China’s ratio of boys to girls is still dangerously high—and it’s the Chinese government’s fault

It’s a girl!
It’s a girl!
Image: AP Photo/Greg Baker
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Premier Wen Jiabao set some new policy priorities in the government work report that he gave today. But he neglected to shake things up on at least one major issue: the one-child policy. “We should adhere to the basic state policy on family planning,” said Wen, in his lone allusion to the matter (pdf, p. 24). There had been promising talk of scrapping the policy, but Wen evidently won’t be the bearer of those tidings.

The policy, which limits urban ethnic-Han couples to a single child, was first implemented in 1979 in large part to offset the population explosion that started in 1949. But the policy has long since outlived any usefulness; research has shown for years that Chinese fertility rates are lower than they need to be to balance out the population. By keeping the policy in place today, the government is imperiling China’s economic growth. The faster-than-expected shrinking of the workforce is driving up labor costs, hurting China’s competitiveness. And the policy exacerbates aging trends that leave China’s future generations bearing the brunt of a disproportionately large retiree population.

But one of the biggest problems it created was China’s yawning gender gap. The cultural preference for boys meant that, for many years, parents used various ways to avoid having a daughter. That meant that many more boys were born than girls; in 2004, the highest year on record, 121.2 boys were born for every 100 girls. As a result, by 2020, there will be between 30 million and 35 million more Chinese men of marrying age than women.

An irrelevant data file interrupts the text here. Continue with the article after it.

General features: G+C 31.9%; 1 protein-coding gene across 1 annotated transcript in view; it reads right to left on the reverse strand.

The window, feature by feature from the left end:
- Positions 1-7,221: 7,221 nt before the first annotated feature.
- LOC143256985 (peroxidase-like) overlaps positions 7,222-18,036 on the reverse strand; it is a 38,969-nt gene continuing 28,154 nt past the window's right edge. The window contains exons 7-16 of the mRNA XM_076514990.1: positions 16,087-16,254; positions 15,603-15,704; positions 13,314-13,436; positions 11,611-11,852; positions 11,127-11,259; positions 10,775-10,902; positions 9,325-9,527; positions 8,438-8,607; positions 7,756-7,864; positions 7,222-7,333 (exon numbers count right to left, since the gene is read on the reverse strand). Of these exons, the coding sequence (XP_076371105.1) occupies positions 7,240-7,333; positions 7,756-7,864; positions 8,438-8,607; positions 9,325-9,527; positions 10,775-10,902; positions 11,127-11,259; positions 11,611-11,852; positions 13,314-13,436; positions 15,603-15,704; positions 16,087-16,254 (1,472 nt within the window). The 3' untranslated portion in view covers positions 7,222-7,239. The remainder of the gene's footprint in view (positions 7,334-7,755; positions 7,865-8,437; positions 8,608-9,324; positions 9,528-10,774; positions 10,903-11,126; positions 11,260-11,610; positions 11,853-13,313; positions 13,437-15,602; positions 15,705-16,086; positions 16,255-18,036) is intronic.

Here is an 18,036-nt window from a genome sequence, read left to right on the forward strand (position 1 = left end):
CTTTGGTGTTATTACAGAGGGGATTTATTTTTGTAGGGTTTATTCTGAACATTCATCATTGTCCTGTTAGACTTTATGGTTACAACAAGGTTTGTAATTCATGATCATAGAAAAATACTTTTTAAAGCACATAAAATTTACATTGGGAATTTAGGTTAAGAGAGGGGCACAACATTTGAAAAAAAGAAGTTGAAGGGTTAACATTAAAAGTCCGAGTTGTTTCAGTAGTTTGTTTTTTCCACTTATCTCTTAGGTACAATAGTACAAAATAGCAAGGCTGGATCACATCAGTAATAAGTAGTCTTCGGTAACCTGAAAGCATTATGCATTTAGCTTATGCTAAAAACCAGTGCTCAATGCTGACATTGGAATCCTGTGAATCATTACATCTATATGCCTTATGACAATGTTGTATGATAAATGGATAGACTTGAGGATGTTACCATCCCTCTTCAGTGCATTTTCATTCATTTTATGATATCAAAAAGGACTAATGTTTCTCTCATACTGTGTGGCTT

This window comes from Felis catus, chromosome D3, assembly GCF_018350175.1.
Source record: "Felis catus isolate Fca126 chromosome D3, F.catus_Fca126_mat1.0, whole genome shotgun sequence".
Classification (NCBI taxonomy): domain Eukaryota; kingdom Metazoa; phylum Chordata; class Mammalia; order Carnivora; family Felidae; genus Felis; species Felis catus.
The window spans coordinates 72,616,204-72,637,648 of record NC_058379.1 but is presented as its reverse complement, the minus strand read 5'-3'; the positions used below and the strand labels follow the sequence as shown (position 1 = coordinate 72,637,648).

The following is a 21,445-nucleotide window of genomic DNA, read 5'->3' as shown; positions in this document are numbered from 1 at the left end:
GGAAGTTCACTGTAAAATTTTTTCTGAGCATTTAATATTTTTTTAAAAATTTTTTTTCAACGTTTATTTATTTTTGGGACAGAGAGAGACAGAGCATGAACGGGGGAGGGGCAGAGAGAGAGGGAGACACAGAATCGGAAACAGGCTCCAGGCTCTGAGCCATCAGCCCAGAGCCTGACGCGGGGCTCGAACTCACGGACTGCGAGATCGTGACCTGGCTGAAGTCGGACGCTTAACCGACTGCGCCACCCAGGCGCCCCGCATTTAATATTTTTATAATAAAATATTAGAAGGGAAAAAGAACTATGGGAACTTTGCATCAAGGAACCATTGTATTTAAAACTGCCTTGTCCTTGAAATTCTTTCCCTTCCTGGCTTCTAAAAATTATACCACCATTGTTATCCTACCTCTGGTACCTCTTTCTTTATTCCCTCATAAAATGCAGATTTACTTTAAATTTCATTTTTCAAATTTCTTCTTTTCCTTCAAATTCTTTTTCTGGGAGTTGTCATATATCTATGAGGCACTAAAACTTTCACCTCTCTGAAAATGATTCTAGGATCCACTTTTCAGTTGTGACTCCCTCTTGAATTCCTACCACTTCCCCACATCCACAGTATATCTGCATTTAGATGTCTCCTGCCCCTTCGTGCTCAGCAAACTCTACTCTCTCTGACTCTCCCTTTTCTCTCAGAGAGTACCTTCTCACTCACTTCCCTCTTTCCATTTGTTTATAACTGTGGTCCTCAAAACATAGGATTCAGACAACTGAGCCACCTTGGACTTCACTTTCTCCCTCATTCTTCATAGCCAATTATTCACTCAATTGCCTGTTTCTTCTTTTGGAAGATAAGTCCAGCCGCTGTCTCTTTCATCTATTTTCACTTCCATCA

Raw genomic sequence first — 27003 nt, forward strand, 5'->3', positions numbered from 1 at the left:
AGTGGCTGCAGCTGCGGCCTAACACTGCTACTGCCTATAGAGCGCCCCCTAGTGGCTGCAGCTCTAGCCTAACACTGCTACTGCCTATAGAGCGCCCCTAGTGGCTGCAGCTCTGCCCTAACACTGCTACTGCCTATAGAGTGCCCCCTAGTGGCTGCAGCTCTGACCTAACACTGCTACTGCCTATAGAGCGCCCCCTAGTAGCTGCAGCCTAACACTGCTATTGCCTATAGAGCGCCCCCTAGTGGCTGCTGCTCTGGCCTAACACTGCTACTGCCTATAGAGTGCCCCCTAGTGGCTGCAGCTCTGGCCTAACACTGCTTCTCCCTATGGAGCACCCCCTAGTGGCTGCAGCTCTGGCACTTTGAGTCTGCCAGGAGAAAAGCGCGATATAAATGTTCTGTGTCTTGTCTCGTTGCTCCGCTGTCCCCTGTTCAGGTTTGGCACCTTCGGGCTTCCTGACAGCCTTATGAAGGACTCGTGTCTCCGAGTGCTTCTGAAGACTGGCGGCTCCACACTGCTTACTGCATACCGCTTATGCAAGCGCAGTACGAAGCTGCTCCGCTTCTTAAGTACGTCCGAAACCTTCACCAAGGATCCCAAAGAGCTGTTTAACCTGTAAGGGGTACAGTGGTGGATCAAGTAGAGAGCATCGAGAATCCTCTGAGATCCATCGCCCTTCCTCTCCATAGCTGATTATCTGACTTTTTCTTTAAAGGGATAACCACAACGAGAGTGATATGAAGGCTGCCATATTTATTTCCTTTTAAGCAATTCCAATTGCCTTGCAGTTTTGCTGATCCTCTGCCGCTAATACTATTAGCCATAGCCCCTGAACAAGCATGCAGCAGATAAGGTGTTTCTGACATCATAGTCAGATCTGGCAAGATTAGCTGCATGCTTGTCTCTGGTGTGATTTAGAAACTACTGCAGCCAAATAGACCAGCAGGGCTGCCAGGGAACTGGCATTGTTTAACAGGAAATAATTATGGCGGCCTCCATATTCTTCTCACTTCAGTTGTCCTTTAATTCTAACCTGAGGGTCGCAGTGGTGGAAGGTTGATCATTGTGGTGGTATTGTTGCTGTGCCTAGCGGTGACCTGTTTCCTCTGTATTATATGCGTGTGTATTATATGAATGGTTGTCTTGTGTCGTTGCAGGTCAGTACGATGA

A new data point sheds some light on how things are going on this front. The People’s Daily just reported that the sex ratio in 2012 fell for the fourth consecutive year (link in Chinese).

Time to sigh in relief? Not really. China still has 117.7 baby boys per 100 girls—and that’s well above the danger zone, says Leta Hong Fincher, a sociology doctoral student at Tsinghua University. (Not to mention the fact that it only just barely fell, from 117.78 in 2011 and and 117.94 the year before that.)

“It’s quite absurd to claim any degree of ‘success’ in decreasing the sex ratio imbalance, when the differences in figures from 2010 through 2012 seem to be mere rounding errors,” Fincher told Quartz. “There’s no disguising the fact that China’s sex ratio imbalance remains an alarming demographic problem.”

While ending the one-child policy wouldn’t change cultural preferences, it would definitely be a first step. But Chinese policy tends to be highly consensus-driven—major reform hardly ever happens without a series of pilot programs first. And even with two-child programs underway in four regions of China for years, disagreement among government leadership has stymied those programs’ expansion, Reuters recently reported.

Academics Wang Feng, Yong Cai and Baochang Gu pinpoint another factor, though (pdf, p. 11). A “main force of resistance to policy change,” they write, is the ”huge birth planning apparatus”—the one China created in order to enforce the policy in the first place.